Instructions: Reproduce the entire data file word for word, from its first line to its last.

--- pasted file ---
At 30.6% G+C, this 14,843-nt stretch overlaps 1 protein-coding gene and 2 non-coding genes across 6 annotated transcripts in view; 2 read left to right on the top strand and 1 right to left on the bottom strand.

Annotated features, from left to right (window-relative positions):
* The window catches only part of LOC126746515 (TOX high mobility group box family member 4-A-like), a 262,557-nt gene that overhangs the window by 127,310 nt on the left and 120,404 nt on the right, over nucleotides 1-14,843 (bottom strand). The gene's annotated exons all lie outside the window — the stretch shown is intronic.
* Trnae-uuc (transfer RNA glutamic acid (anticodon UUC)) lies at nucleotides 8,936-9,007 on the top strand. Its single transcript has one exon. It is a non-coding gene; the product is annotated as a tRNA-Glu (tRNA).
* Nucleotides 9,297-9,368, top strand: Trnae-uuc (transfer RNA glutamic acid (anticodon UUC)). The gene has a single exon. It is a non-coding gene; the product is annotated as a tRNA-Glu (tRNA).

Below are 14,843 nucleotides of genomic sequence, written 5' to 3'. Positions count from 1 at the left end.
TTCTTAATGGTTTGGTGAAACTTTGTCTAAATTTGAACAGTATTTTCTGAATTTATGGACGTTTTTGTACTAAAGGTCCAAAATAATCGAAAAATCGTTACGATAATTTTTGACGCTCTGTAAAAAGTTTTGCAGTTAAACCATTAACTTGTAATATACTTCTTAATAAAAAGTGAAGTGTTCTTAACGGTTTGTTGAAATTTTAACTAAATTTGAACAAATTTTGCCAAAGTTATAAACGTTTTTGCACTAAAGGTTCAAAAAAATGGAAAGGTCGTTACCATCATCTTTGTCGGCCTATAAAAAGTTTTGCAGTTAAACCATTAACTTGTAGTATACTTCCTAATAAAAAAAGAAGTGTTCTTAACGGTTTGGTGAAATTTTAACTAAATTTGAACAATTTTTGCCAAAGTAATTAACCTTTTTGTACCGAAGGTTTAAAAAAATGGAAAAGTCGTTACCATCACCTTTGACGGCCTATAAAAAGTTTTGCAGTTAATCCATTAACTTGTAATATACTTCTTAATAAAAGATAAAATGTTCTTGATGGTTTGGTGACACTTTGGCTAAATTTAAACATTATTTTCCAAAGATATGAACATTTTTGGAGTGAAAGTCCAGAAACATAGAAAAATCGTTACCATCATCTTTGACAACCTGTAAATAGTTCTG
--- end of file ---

At 30.6% G+C, this 14,843-nt stretch overlaps 1 protein-coding gene and 2 non-coding genes across 6 annotated transcripts in view; 2 read left to right on the top strand and 1 right to left on the bottom strand.

Annotated features, from left to right (window-relative positions):
* The window catches only part of LOC126746515 (TOX high mobility group box family member 4-A-like), a 262,557-nt gene that overhangs the window by 127,310 nt on the left and 120,404 nt on the right, over nucleotides 1-14,843 (bottom strand). The gene's annotated exons all lie outside the window — the stretch shown is intronic.
* Trnae-uuc (transfer RNA glutamic acid (anticodon UUC)) lies at nucleotides 8,936-9,007 on the top strand. Its single transcript has one exon. It is a non-coding gene; the product is annotated as a tRNA-Glu (tRNA).
* Nucleotides 9,297-9,368, top strand: Trnae-uuc (transfer RNA glutamic acid (anticodon UUC)). The gene has a single exon. It is a non-coding gene; the product is annotated as a tRNA-Glu (tRNA).

Below are 14,843 nucleotides of genomic sequence, written 5' to 3'. Positions count from 1 at the left end.
TTCTTAATGGTTTGGTGAAACTTTGTCTAAATTTGAACAGTATTTTCTGAATTTATGGACGTTTTTGTACTAAAGGTCCAAAATAATCGAAAAATCGTTACGATAATTTTTGACGCTCTGTAAAAAGTTTTGCAGTTAAACCATTAACTTGTAATATACTTCTTAATAAAAAGTGAAGTGTTCTTAACGGTTTGTTGAAATTTTAACTAAATTTGAACAAATTTTGCCAAAGTTATAAACGTTTTTGCACTAAAGGTTCAAAAAAATGGAAAGGTCGTTACCATCATCTTTGTCGGCCTATAAAAAGTTTTGCAGTTAAACCATTAACTTGTAGTATACTTCCTAATAAAAAAAGAAGTGTTCTTAACGGTTTGGTGAAATTTTAACTAAATTTGAACAATTTTTGCCAAAGTAATTAACCTTTTTGTACCGAAGGTTTAAAAAAATGGAAAAGTCGTTACCATCACCTTTGACGGCCTATAAAAAGTTTTGCAGTTAATCCATTAACTTGTAATATACTTCTTAATAAAAGATAAAATGTTCTTGATGGTTTGGTGACACTTTGGCTAAATTTAAACATTATTTTCCAAAGATATGAACATTTTTGGAGTGAAAGTCCAGAAACATAGAAAAATCGTTACCATCATCTTTGACAACCTGTAAATAGTTCTG